Long-term economic development trends in South-Eastern Europe (1850-2003)Part of : SEEJE ; Vol.1, No.1, 2003, pages 19-40
The article discusses the long-term trends in economic growth of the countries of south-eastern Europe during the period 1850-2003, their evolving level of growth and their place in the European and global economy, their structural changes and the evolution of their infrastructures. The analysis employs primarily the historical and comparative method, based on GDP, GNP and other indicators. The analysis leads to two main conclusions. The first is that in the contemporary period the growth of most of the countries of south-eastern Europe has been held back by their under-development and their low ranking in the European and global economy. The sole exception is Greece, which succeeded after the Second World War in making up lost ground and taking its place in the developed world. The second conclusion lies in the fact that the development of the southeastern European countries was decisively influenced by the international environment: growth was slow when the international environment was unfavourable, more rapid when it was propitious. Their development was also influenced by other factors, such as the slow and incomplete process of industrial and urban (capitalist) transformation, and the unsuccessful experiments in social reform in modern times. The article invites discussion of the reasons for the under-development and relative poverty of south-eastern Europe.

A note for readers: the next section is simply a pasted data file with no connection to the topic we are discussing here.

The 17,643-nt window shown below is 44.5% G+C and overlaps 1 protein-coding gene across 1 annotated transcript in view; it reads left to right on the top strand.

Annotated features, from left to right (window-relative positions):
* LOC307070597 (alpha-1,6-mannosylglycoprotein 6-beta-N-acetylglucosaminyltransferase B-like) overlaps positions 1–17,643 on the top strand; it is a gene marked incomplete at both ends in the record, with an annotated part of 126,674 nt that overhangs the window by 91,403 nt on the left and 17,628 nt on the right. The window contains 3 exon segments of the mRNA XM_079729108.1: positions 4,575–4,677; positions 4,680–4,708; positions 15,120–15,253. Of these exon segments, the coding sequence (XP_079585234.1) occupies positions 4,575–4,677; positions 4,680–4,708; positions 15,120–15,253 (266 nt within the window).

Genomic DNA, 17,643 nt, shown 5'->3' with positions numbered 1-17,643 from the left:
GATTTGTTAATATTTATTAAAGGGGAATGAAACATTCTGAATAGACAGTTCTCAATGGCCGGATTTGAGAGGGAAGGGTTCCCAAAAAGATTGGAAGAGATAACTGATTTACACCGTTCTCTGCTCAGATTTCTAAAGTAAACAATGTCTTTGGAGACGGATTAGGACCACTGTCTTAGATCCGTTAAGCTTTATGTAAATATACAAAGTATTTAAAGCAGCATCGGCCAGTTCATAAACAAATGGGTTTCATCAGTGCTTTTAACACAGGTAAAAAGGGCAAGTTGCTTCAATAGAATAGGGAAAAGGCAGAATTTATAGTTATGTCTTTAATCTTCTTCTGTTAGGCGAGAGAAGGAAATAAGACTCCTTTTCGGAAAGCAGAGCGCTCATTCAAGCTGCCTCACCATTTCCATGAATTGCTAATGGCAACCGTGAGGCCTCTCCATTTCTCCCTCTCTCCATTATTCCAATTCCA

South-eastern Europe, economic growth, level of development, economic structure, infrastructures, under-development, development gap
Περιέχει πίνακες και βιβλιογραφία, JEL Classification: N13, N14